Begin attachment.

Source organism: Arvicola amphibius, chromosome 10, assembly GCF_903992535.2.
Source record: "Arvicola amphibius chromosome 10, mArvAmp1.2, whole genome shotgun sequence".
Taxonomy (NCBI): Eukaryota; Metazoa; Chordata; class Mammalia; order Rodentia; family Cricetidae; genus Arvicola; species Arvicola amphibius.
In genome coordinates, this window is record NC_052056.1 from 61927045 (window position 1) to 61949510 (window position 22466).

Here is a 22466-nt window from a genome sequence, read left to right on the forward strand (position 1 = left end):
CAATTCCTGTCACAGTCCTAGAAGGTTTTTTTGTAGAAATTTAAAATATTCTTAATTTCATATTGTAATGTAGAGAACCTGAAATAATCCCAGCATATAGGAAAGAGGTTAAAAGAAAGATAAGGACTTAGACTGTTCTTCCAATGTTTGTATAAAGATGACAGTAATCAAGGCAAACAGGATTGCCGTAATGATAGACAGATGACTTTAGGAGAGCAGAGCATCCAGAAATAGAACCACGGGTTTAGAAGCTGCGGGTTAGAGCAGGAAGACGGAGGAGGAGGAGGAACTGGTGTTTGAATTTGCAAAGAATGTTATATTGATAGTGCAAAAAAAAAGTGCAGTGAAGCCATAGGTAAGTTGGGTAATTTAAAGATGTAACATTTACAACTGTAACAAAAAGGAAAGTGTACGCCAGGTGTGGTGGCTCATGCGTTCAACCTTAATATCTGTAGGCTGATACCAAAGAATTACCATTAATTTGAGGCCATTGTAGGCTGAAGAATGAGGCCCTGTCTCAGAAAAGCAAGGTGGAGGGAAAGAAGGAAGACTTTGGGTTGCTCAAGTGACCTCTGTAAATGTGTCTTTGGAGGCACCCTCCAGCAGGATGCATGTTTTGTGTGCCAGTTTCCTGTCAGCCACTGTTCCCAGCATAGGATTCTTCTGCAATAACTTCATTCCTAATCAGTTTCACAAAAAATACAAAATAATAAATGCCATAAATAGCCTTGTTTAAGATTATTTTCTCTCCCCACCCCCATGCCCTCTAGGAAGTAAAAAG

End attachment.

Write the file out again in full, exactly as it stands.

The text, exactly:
Source organism: Arvicola amphibius, chromosome 10, assembly GCF_903992535.2.
Source record: "Arvicola amphibius chromosome 10, mArvAmp1.2, whole genome shotgun sequence".
Taxonomy (NCBI): Eukaryota; Metazoa; Chordata; class Mammalia; order Rodentia; family Cricetidae; genus Arvicola; species Arvicola amphibius.
In genome coordinates, this window is record NC_052056.1 from 61927045 (window position 1) to 61949510 (window position 22466).

Here is a 22466-nt window from a genome sequence, read left to right on the forward strand (position 1 = left end):
CAATTCCTGTCACAGTCCTAGAAGGTTTTTTTGTAGAAATTTAAAATATTCTTAATTTCATATTGTAATGTAGAGAACCTGAAATAATCCCAGCATATAGGAAAGAGGTTAAAAGAAAGATAAGGACTTAGACTGTTCTTCCAATGTTTGTATAAAGATGACAGTAATCAAGGCAAACAGGATTGCCGTAATGATAGACAGATGACTTTAGGAGAGCAGAGCATCCAGAAATAGAACCACGGGTTTAGAAGCTGCGGGTTAGAGCAGGAAGACGGAGGAGGAGGAGGAACTGGTGTTTGAATTTGCAAAGAATGTTATATTGATAGTGCAAAAAAAAAGTGCAGTGAAGCCATAGGTAAGTTGGGTAATTTAAAGATGTAACATTTACAACTGTAACAAAAAGGAAAGTGTACGCCAGGTGTGGTGGCTCATGCGTTCAACCTTAATATCTGTAGGCTGATACCAAAGAATTACCATTAATTTGAGGCCATTGTAGGCTGAAGAATGAGGCCCTGTCTCAGAAAAGCAAGGTGGAGGGAAAGAAGGAAGACTTTGGGTTGCTCAAGTGACCTCTGTAAATGTGTCTTTGGAGGCACCCTCCAGCAGGATGCATGTTTTGTGTGCCAGTTTCCTGTCAGCCACTGTTCCCAGCATAGGATTCTTCTGCAATAACTTCATTCCTAATCAGTTTCACAAAAAATACAAAATAATAAATGCCATAAATAGCCTTGTTTAAGATTATTTTCTCTCCCCACCCCCATGCCCTCTAGGAAGTAAAAAG